Carefully, John Gospelwriter recounts how Mary Magdalene had met Jesus in the garden – had spoken to him and had been spoken to in return. She had been assured that Death had not defeated Love.

John the story-teller pauses. The line isn’t there for us to read but it is as if he sighs and says, “Now I ask you, in the evening, that very evening, where will we find these disciples?” Again, he pauses. Maybe he repeats the question, “Where do you think we will find those chosen disciples? Another pause. 

Then he answers his own question! “They’re hidden away. The door is locked. These disciples aren’t going anywhere and nobody is getting in!”   

“They are hunkered down watching some playoff game, curled up with a good book, playing another of the endless games on their devices!” Whoops! Sorry!  That’s my voice, not John’s!

“No”, John says, “they’re hunkered down because they are afraid – afraid of the temple authorities who see them as heretics and trouble-makers – afraid of the Romans who say they are traitors – no friends of Caesar. Afraid of their neighbors who might laugh at them – again. Afraid of taking a stand. Afraid they won’t have the courage or the strength or enough faith, enough hope, enough love. Afraid and hunkered down because it is easier to be afraid – easier to be afraid and safe …”.

“Then” says John, “are you ready for this? There he is! Among them.  In front of them! He speaks, “Peace be with you.” 

Peace be with you! Yes, it’s a familiar greeting, just another Hello, another Hi. But it is loaded because it is a holy greeting.  

Peace be with you. Shalom! This is the greeting of God and of God’s angels. It says, “Don’t be afraid!”

Peace is God’s gift. God’s peace is Well-being. Justice! Mercy! Strength! It is the security of Community – Community of acceptance. Community of empowerment. Community of health of body, mind and spirit.

“Peace be with you. Here. Now. In this silly place of false security, this place of locked doors and security systems and security blankets, of cure-alls and rigid rules and infallible doctrines.”

“God’s Peace be with you, among you, between you, within you. God’s peace making the valley of dry bones come alive with singing and dancing and health and justice-making! God’s peace rolling away the stones of death.

“And,” said John, “then he showed them his hands, his side, his wounds.” What is happening now is not a magic erasing of evil’s power, of the reality of pain and suffering, of persecution and oppression. It is life despite all that. Despite the reality of pain and suffering, of oppression and evil. It is life in the midst of all that is threatening, all that is overwhelming, all that is pushing down and out, pushing away. And, it is life transforming and overcoming.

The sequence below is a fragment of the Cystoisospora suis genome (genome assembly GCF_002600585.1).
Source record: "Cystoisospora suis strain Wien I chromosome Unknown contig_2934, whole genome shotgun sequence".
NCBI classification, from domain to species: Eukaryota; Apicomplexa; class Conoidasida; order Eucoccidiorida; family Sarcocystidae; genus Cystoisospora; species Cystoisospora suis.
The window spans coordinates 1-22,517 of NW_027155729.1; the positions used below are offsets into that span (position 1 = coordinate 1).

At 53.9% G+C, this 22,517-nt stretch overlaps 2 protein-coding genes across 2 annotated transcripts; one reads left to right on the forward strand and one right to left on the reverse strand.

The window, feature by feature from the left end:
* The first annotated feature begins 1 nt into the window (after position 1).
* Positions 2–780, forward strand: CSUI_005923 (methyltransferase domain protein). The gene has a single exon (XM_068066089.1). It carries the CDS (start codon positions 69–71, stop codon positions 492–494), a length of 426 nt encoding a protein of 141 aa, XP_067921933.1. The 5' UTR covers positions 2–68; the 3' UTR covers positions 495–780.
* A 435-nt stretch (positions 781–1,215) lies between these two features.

Again – again the greeting – “Peace be with you”. This the announcement that is more than an announcement – it is a blessing, a commissioning, an empowering, a sending forth.

“Peace be with you! As the Father/Mother God sent me – I now send you. You will do what I have done. Love one another.”

Breathe on me, Breath of God.

Suggested  Activities: 

There are different ways of using breath as prayer. Some use it breathing in the goodness of God and breathing out  the poisons we hold in our bodies, our minds, hearts, souls.  

We can also use both breathing in and breathing out as our prayer, receiving God’s goodness and grace but also breathing out blessing – on creation (and specific parts of creation, such as a tree). Consider how breathing on a baby’s bare skin can be a blessing, a bathing in loving breath. Breathing on each other can be a very intimate act between lovers – a pleasuring, a blessing.

Name places or situations in the world today, globally or even in your community or congregation – in your personal life – that might be considered valley of dry bones. Prayerfully imagine what might occur as dry bones might knit together and know the in-breathing of the life of God.   


Audio Sample for
”Just Breathe”

This audio sample includes all verses and refrains as notated in the Piano (hymn-style) Accompaniment version.

Scripture References

  • Genesis 1
  • Genesis 2
  • Isaiah 35
  • Isaiah 55
  • Isaiah 61
  • Ezekiel 37:1-14
  • Micah 4:4
  • Micah 6:6-8
  • John 15
  • John 20:19-23

Season, Theme
or Subject

  • Christ∶ among us
  • Comfort
  • Creation
  • Dance
  • Discipleship
  • Dry Bones
  • God∶ nature of
  • Grace
  • Heal, Healing
  • Life∶ rhythm of
  • Light
  • Nature
  • Peace
  • Prayer
  • Promise
  • Spirit
  • Vision
  • Wholeness
  • Wonder